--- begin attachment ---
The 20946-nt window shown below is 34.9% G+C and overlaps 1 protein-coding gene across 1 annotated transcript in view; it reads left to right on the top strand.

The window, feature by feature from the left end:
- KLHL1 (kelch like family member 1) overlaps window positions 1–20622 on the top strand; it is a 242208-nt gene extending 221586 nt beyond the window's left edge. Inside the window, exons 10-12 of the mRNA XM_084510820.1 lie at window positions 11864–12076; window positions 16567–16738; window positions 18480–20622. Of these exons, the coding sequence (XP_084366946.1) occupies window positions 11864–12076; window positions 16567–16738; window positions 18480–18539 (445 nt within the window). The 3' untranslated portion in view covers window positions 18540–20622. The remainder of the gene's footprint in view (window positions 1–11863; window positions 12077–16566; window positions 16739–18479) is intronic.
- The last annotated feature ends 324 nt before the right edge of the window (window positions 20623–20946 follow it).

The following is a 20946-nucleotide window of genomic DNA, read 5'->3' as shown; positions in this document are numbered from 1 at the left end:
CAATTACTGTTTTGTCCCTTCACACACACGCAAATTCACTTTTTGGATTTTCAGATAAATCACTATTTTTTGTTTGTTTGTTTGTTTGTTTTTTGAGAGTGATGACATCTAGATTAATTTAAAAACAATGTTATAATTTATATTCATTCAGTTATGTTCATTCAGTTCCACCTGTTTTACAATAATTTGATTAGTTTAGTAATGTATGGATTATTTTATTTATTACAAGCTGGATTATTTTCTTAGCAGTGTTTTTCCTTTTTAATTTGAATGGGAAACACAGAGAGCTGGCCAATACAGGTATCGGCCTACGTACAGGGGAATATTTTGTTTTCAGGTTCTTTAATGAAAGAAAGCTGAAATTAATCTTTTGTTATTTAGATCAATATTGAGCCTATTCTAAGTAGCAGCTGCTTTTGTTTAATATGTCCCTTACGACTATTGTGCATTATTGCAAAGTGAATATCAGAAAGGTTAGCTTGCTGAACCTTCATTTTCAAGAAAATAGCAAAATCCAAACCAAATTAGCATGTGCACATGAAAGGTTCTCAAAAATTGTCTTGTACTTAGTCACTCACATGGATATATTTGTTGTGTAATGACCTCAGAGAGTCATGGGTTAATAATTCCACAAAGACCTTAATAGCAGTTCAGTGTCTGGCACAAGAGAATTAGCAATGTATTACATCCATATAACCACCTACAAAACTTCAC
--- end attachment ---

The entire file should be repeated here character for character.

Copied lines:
The 20946-nt window shown below is 34.9% G+C and overlaps 1 protein-coding gene across 1 annotated transcript in view; it reads left to right on the top strand.

The window, feature by feature from the left end:
- KLHL1 (kelch like family member 1) overlaps window positions 1–20622 on the top strand; it is a 242208-nt gene extending 221586 nt beyond the window's left edge. Inside the window, exons 10-12 of the mRNA XM_084510820.1 lie at window positions 11864–12076; window positions 16567–16738; window positions 18480–20622. Of these exons, the coding sequence (XP_084366946.1) occupies window positions 11864–12076; window positions 16567–16738; window positions 18480–18539 (445 nt within the window). The 3' untranslated portion in view covers window positions 18540–20622. The remainder of the gene's footprint in view (window positions 1–11863; window positions 12077–16566; window positions 16739–18479) is intronic.
- The last annotated feature ends 324 nt before the right edge of the window (window positions 20623–20946 follow it).

The following is a 20946-nucleotide window of genomic DNA, read 5'->3' as shown; positions in this document are numbered from 1 at the left end:
CAATTACTGTTTTGTCCCTTCACACACACGCAAATTCACTTTTTGGATTTTCAGATAAATCACTATTTTTTGTTTGTTTGTTTGTTTGTTTTTTGAGAGTGATGACATCTAGATTAATTTAAAAACAATGTTATAATTTATATTCATTCAGTTATGTTCATTCAGTTCCACCTGTTTTACAATAATTTGATTAGTTTAGTAATGTATGGATTATTTTATTTATTACAAGCTGGATTATTTTCTTAGCAGTGTTTTTCCTTTTTAATTTGAATGGGAAACACAGAGAGCTGGCCAATACAGGTATCGGCCTACGTACAGGGGAATATTTTGTTTTCAGGTTCTTTAATGAAAGAAAGCTGAAATTAATCTTTTGTTATTTAGATCAATATTGAGCCTATTCTAAGTAGCAGCTGCTTTTGTTTAATATGTCCCTTACGACTATTGTGCATTATTGCAAAGTGAATATCAGAAAGGTTAGCTTGCTGAACCTTCATTTTCAAGAAAATAGCAAAATCCAAACCAAATTAGCATGTGCACATGAAAGGTTCTCAAAAATTGTCTTGTACTTAGTCACTCACATGGATATATTTGTTGTGTAATGACCTCAGAGAGTCATGGGTTAATAATTCCACAAAGACCTTAATAGCAGTTCAGTGTCTGGCACAAGAGAATTAGCAATGTATTACATCCATATAACCACCTACAAAACTTCAC